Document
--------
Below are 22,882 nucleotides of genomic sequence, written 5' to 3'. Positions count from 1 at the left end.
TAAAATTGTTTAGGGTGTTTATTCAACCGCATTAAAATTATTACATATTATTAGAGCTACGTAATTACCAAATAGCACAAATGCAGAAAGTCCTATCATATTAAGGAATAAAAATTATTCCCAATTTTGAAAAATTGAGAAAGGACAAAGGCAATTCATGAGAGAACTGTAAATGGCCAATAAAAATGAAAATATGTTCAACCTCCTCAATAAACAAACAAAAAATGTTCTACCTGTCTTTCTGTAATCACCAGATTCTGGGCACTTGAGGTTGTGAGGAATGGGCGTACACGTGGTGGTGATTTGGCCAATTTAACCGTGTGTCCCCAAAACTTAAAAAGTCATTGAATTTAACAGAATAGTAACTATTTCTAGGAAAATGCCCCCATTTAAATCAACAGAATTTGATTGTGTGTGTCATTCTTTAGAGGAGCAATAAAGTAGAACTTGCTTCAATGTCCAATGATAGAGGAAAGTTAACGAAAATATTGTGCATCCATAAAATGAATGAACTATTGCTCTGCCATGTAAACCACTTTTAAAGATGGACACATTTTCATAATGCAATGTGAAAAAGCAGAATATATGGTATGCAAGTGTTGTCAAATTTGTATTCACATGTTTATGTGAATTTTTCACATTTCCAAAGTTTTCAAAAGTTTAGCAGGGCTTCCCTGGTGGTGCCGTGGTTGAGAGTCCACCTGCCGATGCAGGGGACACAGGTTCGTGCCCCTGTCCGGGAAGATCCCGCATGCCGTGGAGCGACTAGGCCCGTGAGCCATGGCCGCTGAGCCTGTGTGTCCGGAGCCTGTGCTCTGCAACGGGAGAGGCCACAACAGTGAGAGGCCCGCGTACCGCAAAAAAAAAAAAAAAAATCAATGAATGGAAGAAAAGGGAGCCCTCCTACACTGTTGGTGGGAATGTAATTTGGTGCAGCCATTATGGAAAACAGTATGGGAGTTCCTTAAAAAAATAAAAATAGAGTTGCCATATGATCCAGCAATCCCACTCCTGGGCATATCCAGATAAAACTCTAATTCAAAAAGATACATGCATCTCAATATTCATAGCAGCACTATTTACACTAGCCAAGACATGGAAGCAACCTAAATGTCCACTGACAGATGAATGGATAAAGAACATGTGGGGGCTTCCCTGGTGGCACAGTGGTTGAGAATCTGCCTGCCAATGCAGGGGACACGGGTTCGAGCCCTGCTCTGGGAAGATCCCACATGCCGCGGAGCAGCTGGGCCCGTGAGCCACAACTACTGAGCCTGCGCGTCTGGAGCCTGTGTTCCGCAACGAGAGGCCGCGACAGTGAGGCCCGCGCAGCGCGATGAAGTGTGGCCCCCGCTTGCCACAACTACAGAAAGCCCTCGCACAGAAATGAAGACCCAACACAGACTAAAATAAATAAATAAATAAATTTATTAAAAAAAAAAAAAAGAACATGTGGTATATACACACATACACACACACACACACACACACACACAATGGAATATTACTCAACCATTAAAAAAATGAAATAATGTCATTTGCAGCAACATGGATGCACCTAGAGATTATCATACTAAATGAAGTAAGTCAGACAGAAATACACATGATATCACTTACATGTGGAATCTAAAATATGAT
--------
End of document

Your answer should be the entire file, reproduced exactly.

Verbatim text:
Below are 22,882 nucleotides of genomic sequence, written 5' to 3'. Positions count from 1 at the left end.
TAAAATTGTTTAGGGTGTTTATTCAACCGCATTAAAATTATTACATATTATTAGAGCTACGTAATTACCAAATAGCACAAATGCAGAAAGTCCTATCATATTAAGGAATAAAAATTATTCCCAATTTTGAAAAATTGAGAAAGGACAAAGGCAATTCATGAGAGAACTGTAAATGGCCAATAAAAATGAAAATATGTTCAACCTCCTCAATAAACAAACAAAAAATGTTCTACCTGTCTTTCTGTAATCACCAGATTCTGGGCACTTGAGGTTGTGAGGAATGGGCGTACACGTGGTGGTGATTTGGCCAATTTAACCGTGTGTCCCCAAAACTTAAAAAGTCATTGAATTTAACAGAATAGTAACTATTTCTAGGAAAATGCCCCCATTTAAATCAACAGAATTTGATTGTGTGTGTCATTCTTTAGAGGAGCAATAAAGTAGAACTTGCTTCAATGTCCAATGATAGAGGAAAGTTAACGAAAATATTGTGCATCCATAAAATGAATGAACTATTGCTCTGCCATGTAAACCACTTTTAAAGATGGACACATTTTCATAATGCAATGTGAAAAAGCAGAATATATGGTATGCAAGTGTTGTCAAATTTGTATTCACATGTTTATGTGAATTTTTCACATTTCCAAAGTTTTCAAAAGTTTAGCAGGGCTTCCCTGGTGGTGCCGTGGTTGAGAGTCCACCTGCCGATGCAGGGGACACAGGTTCGTGCCCCTGTCCGGGAAGATCCCGCATGCCGTGGAGCGACTAGGCCCGTGAGCCATGGCCGCTGAGCCTGTGTGTCCGGAGCCTGTGCTCTGCAACGGGAGAGGCCACAACAGTGAGAGGCCCGCGTACCGCAAAAAAAAAAAAAAAAATCAATGAATGGAAGAAAAGGGAGCCCTCCTACACTGTTGGTGGGAATGTAATTTGGTGCAGCCATTATGGAAAACAGTATGGGAGTTCCTTAAAAAAATAAAAATAGAGTTGCCATATGATCCAGCAATCCCACTCCTGGGCATATCCAGATAAAACTCTAATTCAAAAAGATACATGCATCTCAATATTCATAGCAGCACTATTTACACTAGCCAAGACATGGAAGCAACCTAAATGTCCACTGACAGATGAATGGATAAAGAACATGTGGGGGCTTCCCTGGTGGCACAGTGGTTGAGAATCTGCCTGCCAATGCAGGGGACACGGGTTCGAGCCCTGCTCTGGGAAGATCCCACATGCCGCGGAGCAGCTGGGCCCGTGAGCCACAACTACTGAGCCTGCGCGTCTGGAGCCTGTGTTCCGCAACGAGAGGCCGCGACAGTGAGGCCCGCGCAGCGCGATGAAGTGTGGCCCCCGCTTGCCACAACTACAGAAAGCCCTCGCACAGAAATGAAGACCCAACACAGACTAAAATAAATAAATAAATAAATTTATTAAAAAAAAAAAAAAGAACATGTGGTATATACACACATACACACACACACACACACACACACACAATGGAATATTACTCAACCATTAAAAAAATGAAATAATGTCATTTGCAGCAACATGGATGCACCTAGAGATTATCATACTAAATGAAGTAAGTCAGACAGAAATACACATGATATCACTTACATGTGGAATCTAAAATATGAT